Not the best picture, but after comparing the leaves of this small plant to a bunch of other violet species, I believe this matched up best, even if you can not see the best leaves I found in this picture. The sweet white violet has a 5-petaled white flower. They grow well in cool, shady areas, which is exactly where I found this. If it had still been in bloom, my identification might be more accurate, however it had the red stalks associated with this species. The flowers are apparently very fragrant, and, like most violet species, provide good ground cover. https://www.lakeforest.edu/academics/programs/environmental/courses/es203/viola_blanda.php

Low CC Plants:

1.) American elm, Ulmus americana, CC value = 2

American elm is known for its overall vase-shaped form and slender branches. It is large and stately. Leaves are dark green and have serrated edges and are alternate and simple. This species of tree used to be very abundant, but has fallen victim to Dutch Elm disease. The wood is useful for making furniture, and the tree looks pretty on streets because the branches meet over the road without blocking the passage of cars. https://www.wildflower.org/plants/result.php?id_plant=ulam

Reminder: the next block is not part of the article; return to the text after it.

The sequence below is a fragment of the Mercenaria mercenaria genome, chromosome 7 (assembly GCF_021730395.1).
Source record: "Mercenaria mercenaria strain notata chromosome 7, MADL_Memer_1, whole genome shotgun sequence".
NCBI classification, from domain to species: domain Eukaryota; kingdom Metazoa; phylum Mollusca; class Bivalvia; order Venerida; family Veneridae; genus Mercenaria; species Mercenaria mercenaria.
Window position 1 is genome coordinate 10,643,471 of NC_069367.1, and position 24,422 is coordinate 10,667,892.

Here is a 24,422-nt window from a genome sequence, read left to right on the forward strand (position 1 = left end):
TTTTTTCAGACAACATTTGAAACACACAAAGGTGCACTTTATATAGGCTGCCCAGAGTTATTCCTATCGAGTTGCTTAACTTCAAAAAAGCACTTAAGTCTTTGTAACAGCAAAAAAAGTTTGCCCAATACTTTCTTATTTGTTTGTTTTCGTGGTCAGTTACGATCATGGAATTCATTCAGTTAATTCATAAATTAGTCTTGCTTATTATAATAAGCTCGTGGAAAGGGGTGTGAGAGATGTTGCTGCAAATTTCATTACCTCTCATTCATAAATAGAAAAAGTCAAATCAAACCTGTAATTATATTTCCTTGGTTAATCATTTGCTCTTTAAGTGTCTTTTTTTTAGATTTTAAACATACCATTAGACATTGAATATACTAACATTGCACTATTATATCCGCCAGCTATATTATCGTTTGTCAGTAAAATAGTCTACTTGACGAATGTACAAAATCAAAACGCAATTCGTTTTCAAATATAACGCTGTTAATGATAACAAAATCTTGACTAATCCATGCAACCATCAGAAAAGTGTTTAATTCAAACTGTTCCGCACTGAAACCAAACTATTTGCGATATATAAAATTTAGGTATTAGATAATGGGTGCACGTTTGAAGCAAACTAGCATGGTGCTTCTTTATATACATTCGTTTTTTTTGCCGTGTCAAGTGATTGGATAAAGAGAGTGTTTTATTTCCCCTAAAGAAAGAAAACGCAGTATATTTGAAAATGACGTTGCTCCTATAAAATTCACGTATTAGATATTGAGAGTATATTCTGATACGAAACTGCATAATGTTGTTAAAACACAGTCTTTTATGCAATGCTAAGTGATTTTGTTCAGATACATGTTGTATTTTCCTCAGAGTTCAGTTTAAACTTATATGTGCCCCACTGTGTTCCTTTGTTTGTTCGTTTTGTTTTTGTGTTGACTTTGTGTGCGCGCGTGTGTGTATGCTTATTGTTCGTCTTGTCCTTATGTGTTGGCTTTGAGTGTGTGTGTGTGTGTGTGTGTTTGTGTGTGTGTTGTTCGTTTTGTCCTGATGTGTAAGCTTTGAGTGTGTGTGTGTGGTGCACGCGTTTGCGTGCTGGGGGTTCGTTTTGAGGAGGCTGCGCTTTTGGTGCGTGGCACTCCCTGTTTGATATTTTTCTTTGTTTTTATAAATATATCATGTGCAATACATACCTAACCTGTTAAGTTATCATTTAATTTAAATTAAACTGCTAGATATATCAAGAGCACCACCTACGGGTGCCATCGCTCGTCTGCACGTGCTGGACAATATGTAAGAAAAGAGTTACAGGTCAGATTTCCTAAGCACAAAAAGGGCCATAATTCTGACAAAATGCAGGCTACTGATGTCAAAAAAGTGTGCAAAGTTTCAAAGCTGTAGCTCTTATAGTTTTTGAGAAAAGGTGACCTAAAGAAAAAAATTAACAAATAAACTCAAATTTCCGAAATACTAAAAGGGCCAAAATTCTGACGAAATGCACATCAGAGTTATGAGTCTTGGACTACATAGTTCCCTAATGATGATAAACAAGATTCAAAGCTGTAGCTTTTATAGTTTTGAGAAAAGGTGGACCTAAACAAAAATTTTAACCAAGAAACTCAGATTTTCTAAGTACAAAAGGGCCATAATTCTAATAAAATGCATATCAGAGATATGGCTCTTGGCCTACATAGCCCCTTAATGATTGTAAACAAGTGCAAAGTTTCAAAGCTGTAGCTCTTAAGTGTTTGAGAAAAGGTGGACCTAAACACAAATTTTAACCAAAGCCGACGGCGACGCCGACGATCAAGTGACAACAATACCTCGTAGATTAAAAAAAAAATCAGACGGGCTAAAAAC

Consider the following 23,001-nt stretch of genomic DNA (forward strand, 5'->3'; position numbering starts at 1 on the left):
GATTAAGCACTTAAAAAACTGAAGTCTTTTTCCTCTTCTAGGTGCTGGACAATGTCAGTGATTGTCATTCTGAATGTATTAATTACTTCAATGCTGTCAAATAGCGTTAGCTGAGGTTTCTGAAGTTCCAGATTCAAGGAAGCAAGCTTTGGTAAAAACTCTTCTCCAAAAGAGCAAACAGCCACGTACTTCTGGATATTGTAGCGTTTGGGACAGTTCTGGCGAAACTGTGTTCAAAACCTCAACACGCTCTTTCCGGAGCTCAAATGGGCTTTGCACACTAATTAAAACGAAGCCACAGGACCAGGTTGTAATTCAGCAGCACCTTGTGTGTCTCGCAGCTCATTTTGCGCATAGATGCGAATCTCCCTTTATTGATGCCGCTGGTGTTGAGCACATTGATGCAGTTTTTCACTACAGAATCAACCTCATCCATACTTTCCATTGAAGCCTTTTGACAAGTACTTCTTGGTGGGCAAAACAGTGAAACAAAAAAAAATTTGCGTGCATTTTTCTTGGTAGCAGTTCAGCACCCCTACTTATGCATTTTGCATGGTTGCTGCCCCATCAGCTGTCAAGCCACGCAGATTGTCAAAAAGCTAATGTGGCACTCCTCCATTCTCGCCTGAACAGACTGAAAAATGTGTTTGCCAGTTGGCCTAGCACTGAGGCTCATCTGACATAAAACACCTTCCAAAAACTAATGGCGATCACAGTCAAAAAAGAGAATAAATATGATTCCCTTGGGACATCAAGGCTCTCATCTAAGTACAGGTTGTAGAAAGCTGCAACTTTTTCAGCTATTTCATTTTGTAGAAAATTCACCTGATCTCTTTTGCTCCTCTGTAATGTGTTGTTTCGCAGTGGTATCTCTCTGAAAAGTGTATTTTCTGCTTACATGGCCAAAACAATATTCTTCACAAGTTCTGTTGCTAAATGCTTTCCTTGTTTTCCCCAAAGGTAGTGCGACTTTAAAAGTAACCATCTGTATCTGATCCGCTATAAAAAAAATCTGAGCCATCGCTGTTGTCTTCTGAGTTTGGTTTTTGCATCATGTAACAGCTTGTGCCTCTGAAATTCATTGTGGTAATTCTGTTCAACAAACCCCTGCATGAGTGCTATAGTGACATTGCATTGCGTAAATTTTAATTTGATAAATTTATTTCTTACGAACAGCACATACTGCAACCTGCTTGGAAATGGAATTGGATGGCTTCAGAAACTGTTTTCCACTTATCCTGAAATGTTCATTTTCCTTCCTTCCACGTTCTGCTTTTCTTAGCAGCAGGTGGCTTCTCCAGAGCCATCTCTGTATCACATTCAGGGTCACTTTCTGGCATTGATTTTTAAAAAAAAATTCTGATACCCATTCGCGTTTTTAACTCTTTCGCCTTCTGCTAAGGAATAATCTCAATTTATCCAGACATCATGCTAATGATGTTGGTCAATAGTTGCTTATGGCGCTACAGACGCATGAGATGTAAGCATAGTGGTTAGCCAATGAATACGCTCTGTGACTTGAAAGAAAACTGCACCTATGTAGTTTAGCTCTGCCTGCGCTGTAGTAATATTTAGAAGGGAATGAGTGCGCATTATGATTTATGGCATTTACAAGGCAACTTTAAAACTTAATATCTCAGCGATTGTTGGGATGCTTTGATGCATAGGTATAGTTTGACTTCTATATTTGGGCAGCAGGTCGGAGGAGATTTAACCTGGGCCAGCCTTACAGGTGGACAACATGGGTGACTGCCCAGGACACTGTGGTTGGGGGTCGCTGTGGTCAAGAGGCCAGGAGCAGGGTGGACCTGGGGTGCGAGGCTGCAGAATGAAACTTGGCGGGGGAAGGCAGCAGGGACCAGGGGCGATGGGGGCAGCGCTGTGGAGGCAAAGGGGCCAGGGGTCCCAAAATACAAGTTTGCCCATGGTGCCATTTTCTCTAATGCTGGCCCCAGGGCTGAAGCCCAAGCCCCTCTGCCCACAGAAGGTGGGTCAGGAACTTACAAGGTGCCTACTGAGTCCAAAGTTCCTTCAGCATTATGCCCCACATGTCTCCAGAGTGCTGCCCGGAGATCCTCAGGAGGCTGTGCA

2.) White snakeroot, Ageratina altissima, CC value = 3

I was not surprised that this little flower has a low CC value because I saw it everywhere at my site. In fact, it had a higher value than I expected. Anyway, white snakeroot is a herbaceous perennial plant that can get up to 3 feet tall with occasional branching. The white flowers have a “hairy” appearance and they turn into achene fruits. This plant is popular for insects and bees because of its nectar, but mammals will not eat it because of the bitter, toxic taste. Sometimes cattle will start to eat it in an overgrazed pasture, and the toxicity can kill them. https://www.illinoiswildflowers.info/woodland/plants/wh_snakeroot.htm